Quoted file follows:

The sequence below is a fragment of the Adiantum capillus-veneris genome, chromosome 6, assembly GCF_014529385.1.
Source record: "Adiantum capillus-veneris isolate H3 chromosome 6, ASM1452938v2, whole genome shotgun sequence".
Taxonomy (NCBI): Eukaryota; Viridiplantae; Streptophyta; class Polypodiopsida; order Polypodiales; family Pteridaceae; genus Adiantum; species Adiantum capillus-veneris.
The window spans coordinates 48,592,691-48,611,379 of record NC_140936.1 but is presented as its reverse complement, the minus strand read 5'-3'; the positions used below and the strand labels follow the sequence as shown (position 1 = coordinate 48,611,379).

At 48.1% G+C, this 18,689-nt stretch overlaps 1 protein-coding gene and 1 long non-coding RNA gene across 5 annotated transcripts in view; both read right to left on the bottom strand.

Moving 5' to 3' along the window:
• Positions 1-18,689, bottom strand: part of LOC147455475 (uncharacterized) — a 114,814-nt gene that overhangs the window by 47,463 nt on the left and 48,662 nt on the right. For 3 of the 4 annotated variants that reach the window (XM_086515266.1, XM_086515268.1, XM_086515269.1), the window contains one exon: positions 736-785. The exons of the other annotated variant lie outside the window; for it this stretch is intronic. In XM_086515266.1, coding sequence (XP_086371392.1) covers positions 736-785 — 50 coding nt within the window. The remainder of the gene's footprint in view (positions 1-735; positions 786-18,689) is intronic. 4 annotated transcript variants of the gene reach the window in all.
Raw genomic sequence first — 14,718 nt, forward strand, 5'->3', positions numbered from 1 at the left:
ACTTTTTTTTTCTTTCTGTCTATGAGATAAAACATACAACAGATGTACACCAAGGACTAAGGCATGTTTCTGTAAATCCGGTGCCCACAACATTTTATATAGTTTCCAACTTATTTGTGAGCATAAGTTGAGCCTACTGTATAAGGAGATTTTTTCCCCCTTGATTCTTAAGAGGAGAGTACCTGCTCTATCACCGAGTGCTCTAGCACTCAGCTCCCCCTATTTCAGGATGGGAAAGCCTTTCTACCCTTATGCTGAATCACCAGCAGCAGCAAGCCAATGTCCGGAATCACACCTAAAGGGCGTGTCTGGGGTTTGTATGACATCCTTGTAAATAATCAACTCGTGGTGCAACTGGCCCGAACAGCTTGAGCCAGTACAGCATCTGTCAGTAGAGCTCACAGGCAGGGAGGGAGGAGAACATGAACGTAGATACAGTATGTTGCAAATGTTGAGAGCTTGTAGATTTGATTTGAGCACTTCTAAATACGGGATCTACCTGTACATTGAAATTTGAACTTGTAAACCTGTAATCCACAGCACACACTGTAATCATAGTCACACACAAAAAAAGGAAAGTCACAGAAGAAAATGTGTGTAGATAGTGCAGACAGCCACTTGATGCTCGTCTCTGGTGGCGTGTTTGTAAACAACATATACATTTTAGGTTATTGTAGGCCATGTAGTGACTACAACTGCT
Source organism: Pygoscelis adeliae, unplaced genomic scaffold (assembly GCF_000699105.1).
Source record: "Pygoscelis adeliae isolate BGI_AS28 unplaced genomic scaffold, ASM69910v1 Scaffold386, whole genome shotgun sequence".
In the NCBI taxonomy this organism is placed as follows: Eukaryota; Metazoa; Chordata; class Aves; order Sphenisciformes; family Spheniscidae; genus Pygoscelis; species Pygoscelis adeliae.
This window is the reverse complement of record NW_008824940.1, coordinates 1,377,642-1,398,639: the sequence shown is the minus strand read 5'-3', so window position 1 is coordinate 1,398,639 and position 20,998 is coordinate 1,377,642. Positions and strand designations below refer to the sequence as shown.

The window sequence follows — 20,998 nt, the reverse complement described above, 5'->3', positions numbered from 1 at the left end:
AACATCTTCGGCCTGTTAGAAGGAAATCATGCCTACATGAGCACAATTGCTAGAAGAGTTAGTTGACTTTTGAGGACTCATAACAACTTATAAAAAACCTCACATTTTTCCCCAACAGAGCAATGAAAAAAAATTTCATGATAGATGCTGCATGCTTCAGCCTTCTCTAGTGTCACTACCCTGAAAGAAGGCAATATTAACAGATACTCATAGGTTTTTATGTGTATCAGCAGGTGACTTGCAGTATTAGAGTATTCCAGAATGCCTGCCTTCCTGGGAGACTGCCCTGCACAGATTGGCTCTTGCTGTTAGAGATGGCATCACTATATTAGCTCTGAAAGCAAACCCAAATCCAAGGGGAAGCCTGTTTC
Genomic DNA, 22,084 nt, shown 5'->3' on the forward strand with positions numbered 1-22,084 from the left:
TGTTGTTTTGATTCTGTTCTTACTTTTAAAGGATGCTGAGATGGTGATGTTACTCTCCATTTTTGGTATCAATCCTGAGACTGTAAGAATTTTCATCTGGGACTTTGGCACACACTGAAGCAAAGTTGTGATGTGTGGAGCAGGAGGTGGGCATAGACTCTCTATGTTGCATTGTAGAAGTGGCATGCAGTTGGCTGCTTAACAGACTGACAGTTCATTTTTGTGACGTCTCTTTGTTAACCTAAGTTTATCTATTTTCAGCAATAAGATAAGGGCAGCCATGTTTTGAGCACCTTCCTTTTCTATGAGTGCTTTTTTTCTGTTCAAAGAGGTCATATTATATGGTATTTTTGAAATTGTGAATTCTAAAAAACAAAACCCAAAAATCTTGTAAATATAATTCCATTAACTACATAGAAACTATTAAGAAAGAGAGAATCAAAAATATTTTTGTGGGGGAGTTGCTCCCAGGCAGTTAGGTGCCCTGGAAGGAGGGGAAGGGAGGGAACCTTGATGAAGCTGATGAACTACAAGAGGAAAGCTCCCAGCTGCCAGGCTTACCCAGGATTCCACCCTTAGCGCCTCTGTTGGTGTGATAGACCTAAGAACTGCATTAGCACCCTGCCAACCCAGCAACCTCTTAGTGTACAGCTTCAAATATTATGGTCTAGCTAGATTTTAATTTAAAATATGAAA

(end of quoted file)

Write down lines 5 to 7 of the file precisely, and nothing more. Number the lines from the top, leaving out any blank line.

At 48.1% G+C, this 18,689-nt stretch overlaps 1 protein-coding gene and 1 long non-coding RNA gene across 5 annotated transcripts in view; both read right to left on the bottom strand.

Moving 5' to 3' along the window:
• Positions 1-18,689, bottom strand: part of LOC147455475 (uncharacterized) — a 114,814-nt gene that overhangs the window by 47,463 nt on the left and 48,662 nt on the right. For 3 of the 4 annotated variants that reach the window (XM_086515266.1, XM_086515268.1, XM_086515269.1), the window contains one exon: positions 736-785. The exons of the other annotated variant lie outside the window; for it this stretch is intronic. In XM_086515266.1, coding sequence (XP_086371392.1) covers positions 736-785 — 50 coding nt within the window. The remainder of the gene's footprint in view (positions 1-735; positions 786-18,689) is intronic. 4 annotated transcript variants of the gene reach the window in all.